History is replete with examples of how expediency and cost considerations have resulted in occupational health practice lagging years, decades, and even centuries behind advances in the science of protecting worker health. More egregiously, social injustice and political partisanship have persistently influenced occupational health and safety.
Health care during the pandemic may trigger a need for initial evaluation or re-evaluation for respirator use. Some HCWs are wearing respirators for the first time, some are wearing negative pressure elastomeric respirators to conserve N95s, and others may have new symptoms associated with respirators that lead to respiratory intolerance. Workplace conditions have changed. Many HCWs are now wearing a respirator for entire shifts. They may also be wearing additional PPE that adds to their physiologic burden.
Medical evaluation for respirator use is designed to answer three questions: Can the individual safely wear a specific respirator while performing a particular job in the work environment? Will the worker comply with respirator use? What may be the consequences of failure to use the respirator properly?
A recent Cochrane review of qualitative evidence about HCW adherence to infection prevention guidelines for respiratory infections such as COVID-19 identified many distressing symptoms that can lead to respirator intolerance. These symptoms included difficulty breathing, feelings of suffocation, exhaustion, sweating, dizziness, backache, dehydration, and irritation as barriers to the use of respirators and other PPE.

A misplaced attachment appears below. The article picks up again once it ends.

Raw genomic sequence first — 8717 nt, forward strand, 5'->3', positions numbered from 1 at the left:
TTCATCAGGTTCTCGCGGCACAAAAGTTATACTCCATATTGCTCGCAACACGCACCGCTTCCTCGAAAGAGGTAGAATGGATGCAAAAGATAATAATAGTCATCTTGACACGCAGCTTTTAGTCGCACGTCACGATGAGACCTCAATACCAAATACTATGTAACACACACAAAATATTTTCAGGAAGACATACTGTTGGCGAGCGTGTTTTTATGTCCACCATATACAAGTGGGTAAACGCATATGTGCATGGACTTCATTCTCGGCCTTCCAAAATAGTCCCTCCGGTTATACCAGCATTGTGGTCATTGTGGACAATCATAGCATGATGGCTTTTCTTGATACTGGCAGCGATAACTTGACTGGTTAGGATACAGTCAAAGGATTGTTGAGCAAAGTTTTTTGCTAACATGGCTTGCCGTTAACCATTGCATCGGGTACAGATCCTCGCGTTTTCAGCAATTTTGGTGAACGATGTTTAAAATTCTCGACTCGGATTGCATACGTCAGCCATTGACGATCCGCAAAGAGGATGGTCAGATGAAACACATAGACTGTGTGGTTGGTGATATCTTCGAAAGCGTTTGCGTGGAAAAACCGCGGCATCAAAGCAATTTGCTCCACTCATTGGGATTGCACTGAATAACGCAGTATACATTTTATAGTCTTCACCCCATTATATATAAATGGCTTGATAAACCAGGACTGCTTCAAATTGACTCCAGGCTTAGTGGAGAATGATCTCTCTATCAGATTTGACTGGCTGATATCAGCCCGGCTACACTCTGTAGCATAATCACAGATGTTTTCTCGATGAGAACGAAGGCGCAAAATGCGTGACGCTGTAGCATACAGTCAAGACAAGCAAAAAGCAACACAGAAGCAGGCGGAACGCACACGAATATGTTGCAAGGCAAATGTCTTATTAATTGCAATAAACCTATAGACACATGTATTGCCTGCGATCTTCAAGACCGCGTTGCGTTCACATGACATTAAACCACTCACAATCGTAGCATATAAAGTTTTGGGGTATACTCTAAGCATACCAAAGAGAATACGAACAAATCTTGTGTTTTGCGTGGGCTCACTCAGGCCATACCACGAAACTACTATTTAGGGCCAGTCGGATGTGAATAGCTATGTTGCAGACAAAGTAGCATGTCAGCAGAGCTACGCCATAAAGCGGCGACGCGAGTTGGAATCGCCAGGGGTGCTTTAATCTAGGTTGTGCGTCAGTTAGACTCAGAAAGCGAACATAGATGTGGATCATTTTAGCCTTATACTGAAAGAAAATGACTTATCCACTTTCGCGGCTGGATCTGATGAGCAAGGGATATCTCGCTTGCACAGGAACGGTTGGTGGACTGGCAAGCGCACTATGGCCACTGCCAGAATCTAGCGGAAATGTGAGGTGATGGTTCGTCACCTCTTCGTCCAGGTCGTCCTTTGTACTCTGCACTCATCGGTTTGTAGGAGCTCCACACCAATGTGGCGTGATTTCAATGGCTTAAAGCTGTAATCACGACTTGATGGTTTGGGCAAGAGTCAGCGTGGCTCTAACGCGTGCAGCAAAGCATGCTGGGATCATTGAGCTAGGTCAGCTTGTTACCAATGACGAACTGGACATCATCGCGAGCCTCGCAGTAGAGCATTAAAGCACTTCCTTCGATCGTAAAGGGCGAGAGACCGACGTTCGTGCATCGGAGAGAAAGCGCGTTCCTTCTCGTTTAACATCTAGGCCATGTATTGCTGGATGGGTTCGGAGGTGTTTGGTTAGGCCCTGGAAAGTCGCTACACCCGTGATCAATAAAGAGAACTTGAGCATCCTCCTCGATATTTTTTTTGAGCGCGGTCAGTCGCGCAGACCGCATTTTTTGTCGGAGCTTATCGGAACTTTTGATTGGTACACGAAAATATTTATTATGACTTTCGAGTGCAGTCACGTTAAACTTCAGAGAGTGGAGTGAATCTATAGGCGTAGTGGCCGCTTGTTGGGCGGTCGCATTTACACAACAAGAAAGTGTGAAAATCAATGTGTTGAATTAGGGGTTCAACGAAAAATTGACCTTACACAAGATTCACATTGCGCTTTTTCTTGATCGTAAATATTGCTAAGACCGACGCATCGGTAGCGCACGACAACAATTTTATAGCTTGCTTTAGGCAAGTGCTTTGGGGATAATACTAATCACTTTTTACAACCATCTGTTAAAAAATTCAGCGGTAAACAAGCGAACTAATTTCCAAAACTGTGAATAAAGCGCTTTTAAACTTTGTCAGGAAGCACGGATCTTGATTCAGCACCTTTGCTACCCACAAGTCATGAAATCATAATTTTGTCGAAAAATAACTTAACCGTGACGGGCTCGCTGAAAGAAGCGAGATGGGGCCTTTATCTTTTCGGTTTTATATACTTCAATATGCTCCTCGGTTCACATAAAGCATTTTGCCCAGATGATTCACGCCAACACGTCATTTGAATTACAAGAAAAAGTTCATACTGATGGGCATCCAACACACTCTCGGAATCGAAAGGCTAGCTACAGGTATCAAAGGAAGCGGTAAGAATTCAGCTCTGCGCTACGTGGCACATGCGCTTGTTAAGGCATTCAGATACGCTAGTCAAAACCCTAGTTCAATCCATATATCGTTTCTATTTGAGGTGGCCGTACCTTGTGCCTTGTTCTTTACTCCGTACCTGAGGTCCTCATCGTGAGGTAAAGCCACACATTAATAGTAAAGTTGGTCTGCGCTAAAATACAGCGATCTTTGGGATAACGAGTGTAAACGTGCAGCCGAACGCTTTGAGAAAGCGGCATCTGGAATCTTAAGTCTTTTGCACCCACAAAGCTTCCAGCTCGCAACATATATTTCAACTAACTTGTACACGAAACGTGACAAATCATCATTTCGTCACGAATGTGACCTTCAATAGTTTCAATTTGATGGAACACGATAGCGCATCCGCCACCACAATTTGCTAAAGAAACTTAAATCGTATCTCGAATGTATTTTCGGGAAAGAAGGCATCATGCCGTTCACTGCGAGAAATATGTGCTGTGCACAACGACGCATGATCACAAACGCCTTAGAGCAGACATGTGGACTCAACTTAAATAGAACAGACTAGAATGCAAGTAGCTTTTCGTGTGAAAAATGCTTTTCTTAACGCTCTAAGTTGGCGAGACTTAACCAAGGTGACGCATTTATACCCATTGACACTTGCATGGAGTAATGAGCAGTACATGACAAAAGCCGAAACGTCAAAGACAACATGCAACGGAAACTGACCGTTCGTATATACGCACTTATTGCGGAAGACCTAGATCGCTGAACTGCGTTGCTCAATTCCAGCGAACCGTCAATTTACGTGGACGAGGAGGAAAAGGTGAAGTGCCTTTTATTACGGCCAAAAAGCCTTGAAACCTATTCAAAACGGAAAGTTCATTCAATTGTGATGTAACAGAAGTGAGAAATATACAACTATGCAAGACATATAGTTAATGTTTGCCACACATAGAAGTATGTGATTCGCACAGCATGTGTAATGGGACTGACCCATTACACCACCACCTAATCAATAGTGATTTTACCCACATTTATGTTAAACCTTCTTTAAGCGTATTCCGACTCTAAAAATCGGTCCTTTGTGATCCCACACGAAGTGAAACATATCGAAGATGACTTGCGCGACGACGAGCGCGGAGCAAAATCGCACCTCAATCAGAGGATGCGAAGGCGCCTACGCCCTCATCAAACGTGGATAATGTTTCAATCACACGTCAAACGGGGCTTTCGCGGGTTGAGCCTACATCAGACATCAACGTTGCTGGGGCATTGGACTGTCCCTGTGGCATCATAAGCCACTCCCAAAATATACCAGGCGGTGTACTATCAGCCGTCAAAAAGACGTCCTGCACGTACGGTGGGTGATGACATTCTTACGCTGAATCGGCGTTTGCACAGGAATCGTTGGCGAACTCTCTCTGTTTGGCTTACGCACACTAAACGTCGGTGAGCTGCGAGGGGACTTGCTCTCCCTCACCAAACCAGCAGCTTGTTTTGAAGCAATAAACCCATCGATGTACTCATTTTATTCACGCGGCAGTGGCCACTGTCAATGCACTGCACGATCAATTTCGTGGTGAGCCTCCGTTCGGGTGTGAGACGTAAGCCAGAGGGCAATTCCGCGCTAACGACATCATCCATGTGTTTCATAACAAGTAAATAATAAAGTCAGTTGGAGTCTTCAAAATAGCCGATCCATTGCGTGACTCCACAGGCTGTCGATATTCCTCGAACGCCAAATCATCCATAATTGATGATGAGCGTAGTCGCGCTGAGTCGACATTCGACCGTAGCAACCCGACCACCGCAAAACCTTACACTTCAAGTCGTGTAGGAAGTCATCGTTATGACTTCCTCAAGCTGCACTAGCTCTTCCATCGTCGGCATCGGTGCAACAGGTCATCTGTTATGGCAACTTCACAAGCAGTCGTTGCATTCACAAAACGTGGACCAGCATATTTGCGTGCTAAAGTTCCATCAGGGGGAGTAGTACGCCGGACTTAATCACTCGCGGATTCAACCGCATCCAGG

These symptoms can result in respirator removal or adjustments by the user in a hazardous work environment that may result in HCW infection. During the current pandemic, this action threatens not only HCWs, but also their patients, coworkers, family, and the public. The challenge of prolonged respirator use emphasizes Petsonk's and Harber's point that respirators are the least effective, though still critical, component of the hierarchy of hazard controls. The common intolerance of respirators demands urgent attention to the design of more comfortable models.
A medical evaluation can help predict and respond to an employee's susceptibility to adverse effects from Respirator Clearance. The examiner provides recommendations about a worker's fitness for the safe use of a specific type of respirator for work tasks.5 The PLHCP may suggest accommodations such as the use of a PAPR rather than an N95 for an individual with claustrophobia or asthma or limitations in the duration of use.
When accommodations are not possible or do not facilitate adherence to respirator use, the medical assessment may conclude that an individual should not be asked to work in a setting where a respirator is required. Medical evaluation of an individual for respirator use is an essential and legally mandated aspect of a respiratory protection program that has become more, not less, important to occupational and public health during the COVID-19 pandemic.